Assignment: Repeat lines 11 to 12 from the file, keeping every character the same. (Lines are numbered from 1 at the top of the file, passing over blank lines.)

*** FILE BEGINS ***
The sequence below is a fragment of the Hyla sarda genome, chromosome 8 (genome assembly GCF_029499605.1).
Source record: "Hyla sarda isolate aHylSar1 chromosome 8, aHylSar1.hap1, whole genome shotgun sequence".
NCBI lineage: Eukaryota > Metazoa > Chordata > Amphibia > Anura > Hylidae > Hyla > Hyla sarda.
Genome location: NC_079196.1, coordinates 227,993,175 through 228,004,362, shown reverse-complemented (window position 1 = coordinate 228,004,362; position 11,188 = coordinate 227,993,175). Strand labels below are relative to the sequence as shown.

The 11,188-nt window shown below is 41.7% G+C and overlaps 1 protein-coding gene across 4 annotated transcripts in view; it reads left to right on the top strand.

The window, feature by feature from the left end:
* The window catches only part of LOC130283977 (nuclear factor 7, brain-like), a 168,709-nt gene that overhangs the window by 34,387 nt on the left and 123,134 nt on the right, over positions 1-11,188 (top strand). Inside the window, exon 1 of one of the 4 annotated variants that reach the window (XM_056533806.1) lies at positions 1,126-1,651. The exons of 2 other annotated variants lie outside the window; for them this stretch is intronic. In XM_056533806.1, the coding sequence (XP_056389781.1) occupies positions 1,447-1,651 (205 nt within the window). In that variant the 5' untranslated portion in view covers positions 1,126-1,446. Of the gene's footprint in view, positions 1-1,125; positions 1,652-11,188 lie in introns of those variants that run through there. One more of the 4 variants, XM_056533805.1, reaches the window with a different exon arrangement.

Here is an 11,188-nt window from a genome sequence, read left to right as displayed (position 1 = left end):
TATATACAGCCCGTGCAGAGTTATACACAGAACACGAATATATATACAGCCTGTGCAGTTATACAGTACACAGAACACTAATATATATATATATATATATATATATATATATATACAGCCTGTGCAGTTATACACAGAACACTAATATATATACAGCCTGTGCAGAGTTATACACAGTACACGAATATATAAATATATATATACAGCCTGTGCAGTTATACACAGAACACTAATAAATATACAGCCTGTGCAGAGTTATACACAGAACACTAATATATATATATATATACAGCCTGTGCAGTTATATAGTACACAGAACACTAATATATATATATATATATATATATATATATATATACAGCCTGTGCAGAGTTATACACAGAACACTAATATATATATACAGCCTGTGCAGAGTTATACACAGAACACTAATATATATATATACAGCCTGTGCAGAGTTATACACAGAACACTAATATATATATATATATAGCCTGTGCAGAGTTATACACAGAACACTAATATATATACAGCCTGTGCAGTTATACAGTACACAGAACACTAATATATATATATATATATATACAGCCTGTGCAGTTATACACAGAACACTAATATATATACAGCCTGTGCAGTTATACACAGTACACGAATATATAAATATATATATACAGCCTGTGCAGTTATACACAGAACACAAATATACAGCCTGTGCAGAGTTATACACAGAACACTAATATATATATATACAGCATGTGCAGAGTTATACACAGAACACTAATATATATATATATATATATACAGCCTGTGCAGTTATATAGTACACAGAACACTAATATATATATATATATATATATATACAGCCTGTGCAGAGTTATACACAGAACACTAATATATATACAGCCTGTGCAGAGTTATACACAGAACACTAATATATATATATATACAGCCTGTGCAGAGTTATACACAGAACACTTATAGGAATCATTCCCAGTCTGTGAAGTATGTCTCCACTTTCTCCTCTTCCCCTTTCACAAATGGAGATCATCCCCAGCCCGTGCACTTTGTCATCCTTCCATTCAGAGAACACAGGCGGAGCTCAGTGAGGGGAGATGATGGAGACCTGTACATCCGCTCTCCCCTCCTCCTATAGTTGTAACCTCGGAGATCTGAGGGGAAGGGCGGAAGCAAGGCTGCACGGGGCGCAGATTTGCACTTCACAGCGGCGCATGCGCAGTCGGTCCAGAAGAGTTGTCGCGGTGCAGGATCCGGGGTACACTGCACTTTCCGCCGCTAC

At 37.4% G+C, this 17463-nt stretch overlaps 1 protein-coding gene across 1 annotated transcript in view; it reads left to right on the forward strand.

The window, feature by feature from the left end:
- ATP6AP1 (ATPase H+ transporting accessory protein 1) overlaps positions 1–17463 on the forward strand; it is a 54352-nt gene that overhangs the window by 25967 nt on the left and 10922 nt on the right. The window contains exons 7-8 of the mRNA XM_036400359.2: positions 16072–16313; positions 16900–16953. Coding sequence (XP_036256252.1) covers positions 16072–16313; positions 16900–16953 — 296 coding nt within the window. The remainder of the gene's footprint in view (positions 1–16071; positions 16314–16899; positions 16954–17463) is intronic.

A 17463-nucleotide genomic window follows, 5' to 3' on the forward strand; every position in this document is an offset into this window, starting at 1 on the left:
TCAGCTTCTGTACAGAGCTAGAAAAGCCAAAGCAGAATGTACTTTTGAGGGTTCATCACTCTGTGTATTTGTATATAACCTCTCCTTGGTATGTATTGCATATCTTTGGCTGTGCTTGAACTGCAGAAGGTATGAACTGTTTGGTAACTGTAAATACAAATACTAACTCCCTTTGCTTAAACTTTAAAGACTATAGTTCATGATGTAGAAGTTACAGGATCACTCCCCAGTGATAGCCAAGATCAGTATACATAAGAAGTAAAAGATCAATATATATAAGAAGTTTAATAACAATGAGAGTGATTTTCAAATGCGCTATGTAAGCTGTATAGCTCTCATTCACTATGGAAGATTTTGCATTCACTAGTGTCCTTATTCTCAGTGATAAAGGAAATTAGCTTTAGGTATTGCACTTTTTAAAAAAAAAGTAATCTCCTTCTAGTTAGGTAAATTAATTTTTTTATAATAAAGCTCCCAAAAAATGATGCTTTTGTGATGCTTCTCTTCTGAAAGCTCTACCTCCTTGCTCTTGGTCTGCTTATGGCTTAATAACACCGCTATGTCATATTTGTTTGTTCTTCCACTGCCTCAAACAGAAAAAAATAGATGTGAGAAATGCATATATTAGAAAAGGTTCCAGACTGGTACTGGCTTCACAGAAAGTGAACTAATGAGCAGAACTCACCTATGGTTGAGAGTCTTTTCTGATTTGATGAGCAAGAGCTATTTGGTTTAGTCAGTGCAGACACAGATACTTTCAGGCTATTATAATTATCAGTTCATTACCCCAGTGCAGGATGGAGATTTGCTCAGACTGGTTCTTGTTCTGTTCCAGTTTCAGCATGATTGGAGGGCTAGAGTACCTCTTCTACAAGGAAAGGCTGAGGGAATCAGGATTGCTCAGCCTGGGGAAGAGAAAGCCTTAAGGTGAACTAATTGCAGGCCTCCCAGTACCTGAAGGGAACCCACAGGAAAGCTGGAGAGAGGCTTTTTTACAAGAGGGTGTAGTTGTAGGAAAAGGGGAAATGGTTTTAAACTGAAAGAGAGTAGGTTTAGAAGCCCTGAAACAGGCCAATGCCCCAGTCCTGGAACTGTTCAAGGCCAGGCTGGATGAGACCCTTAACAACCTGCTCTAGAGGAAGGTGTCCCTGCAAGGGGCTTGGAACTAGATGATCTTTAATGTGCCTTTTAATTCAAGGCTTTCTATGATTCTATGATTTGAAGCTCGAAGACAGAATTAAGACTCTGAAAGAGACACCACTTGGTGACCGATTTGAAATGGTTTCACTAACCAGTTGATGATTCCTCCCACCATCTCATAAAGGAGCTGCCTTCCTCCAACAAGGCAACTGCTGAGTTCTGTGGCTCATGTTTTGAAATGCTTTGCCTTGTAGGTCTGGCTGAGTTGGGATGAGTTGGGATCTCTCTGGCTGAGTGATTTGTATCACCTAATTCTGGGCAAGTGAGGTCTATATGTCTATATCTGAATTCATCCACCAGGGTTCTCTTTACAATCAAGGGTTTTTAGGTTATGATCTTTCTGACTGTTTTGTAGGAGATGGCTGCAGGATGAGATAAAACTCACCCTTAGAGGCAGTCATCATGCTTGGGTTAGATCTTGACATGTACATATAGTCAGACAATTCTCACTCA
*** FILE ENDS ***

The window, feature by feature from the left end:
- ATP6AP1 (ATPase H+ transporting accessory protein 1) overlaps positions 1–17463 on the forward strand; it is a 54352-nt gene that overhangs the window by 25967 nt on the left and 10922 nt on the right. The window contains exons 7-8 of the mRNA XM_036400359.2: positions 16072–16313; positions 16900–16953. Coding sequence (XP_036256252.1) covers positions 16072–16313; positions 16900–16953 — 296 coding nt within the window. The remainder of the gene's footprint in view (positions 1–16071; positions 16314–16899; positions 16954–17463) is intronic.